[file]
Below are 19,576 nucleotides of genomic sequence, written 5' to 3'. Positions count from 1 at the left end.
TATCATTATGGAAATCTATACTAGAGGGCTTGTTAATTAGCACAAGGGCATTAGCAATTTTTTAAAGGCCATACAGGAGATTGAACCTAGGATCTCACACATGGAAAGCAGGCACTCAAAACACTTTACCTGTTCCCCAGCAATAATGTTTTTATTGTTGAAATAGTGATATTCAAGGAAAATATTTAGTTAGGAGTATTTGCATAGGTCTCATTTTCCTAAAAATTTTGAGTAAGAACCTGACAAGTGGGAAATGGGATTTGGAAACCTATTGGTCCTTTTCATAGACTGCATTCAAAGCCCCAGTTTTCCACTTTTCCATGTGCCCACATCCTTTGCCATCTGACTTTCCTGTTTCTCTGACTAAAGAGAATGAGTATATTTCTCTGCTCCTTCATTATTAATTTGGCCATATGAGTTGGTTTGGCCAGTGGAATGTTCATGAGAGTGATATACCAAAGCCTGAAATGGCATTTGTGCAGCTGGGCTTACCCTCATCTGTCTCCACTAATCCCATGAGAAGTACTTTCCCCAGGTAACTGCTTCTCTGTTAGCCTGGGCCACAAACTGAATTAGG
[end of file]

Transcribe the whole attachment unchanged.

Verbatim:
Below are 19,576 nucleotides of genomic sequence, written 5' to 3'. Positions count from 1 at the left end.
TATCATTATGGAAATCTATACTAGAGGGCTTGTTAATTAGCACAAGGGCATTAGCAATTTTTTAAAGGCCATACAGGAGATTGAACCTAGGATCTCACACATGGAAAGCAGGCACTCAAAACACTTTACCTGTTCCCCAGCAATAATGTTTTTATTGTTGAAATAGTGATATTCAAGGAAAATATTTAGTTAGGAGTATTTGCATAGGTCTCATTTTCCTAAAAATTTTGAGTAAGAACCTGACAAGTGGGAAATGGGATTTGGAAACCTATTGGTCCTTTTCATAGACTGCATTCAAAGCCCCAGTTTTCCACTTTTCCATGTGCCCACATCCTTTGCCATCTGACTTTCCTGTTTCTCTGACTAAAGAGAATGAGTATATTTCTCTGCTCCTTCATTATTAATTTGGCCATATGAGTTGGTTTGGCCAGTGGAATGTTCATGAGAGTGATATACCAAAGCCTGAAATGGCATTTGTGCAGCTGGGCTTACCCTCATCTGTCTCCACTAATCCCATGAGAAGTACTTTCCCCAGGTAACTGCTTCTCTGTTAGCCTGGGCCACAAACTGAATTAGG